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Siteman Receives Prestigious SPORE Grant

The National Cancer Institute has for the first time awarded a prestigious Specialized Programs of Research Excellence (SPORE) grant to researchers at the Siteman Cancer Center and Washington University School of Medicine. The three-year grant is the sole SPORE project currently focusing on endometrial cancer research.

For Paul Goodfellow, PhD, and David Mutch, MD, leaders of the SPORE team, the award demonstrates a commitment to what these investigators describe as a seriously underfunded area of women’s cancer research.

“Endometrial carcinoma is the orphan disease of gynecological oncology, despite the fact that its incidence is rising every year and its mortality increasing,” says geneticist Goodfellow, principal investigator for the SPORE grant and professor of surgery, genetics and obstetrics and gynecology. “The disease has been sorely understudied, even though 40,000 cases are diagnosed yearly with more than 7,000 women dying annually. That’s almost twice as many as die of cervical cancer.”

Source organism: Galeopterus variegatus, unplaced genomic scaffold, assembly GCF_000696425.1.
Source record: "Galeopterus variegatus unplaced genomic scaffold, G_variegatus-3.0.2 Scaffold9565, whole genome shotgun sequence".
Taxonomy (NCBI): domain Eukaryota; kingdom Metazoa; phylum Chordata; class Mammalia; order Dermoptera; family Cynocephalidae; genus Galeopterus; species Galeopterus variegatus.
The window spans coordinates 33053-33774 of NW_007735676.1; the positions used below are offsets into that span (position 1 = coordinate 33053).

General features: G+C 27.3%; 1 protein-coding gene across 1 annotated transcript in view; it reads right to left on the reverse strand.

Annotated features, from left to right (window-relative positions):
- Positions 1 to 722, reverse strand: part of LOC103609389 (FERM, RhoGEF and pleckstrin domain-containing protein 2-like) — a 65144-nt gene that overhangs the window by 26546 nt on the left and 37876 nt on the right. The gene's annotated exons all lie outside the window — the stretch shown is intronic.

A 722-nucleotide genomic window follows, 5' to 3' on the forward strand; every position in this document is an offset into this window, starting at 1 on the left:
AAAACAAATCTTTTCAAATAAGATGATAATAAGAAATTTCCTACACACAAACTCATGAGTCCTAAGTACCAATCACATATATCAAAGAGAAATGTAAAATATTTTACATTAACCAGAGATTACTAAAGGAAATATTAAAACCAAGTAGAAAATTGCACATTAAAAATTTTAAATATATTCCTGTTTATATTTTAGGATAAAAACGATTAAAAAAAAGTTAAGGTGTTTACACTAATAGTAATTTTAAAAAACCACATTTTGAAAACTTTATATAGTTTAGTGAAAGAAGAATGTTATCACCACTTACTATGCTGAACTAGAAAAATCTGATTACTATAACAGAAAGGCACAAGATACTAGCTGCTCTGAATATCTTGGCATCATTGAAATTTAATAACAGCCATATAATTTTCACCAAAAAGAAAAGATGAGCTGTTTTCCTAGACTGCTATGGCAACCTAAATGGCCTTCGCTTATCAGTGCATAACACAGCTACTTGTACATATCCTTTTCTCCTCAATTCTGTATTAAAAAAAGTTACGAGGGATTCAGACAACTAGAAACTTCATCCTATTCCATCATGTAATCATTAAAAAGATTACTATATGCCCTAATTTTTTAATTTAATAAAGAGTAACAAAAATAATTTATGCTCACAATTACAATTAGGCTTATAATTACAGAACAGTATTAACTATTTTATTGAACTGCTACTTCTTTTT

Goodfellow and Mutch, a gynecologic oncologist, clinical co-principal investigator for the SPORE grant and the Ira C. and Judith Gall Professor of Obstetrics and Gynecology, have collaborated for more than 15 years to find the genetic roots of this disease, the fourth most common cancer in American women. What sets them apart from many research partnerships is the “marriage” they’ve created between basic science and clinical research.

“SPOREs are designed to encourage interdisciplinary research, which in turn promotes translational research — moving laboratory discoveries into clinical settings as quickly as possible or bringing observations made in patient settings to the laboratory environment for further study,” Mutch says.

The four research projects currently under way cover all aspects of endometrial cancer, from continuing to uncover its causes to developing more effective treatments. Two current projects focus on developing and testing new nontoxic therapies that target cancer cells and reduce side effects. The others are designed to develop tools to better understand which patients are at the highest risk for recurrence and tools that identify women born with the gene that puts them at risk for inherited endometrial cancer.

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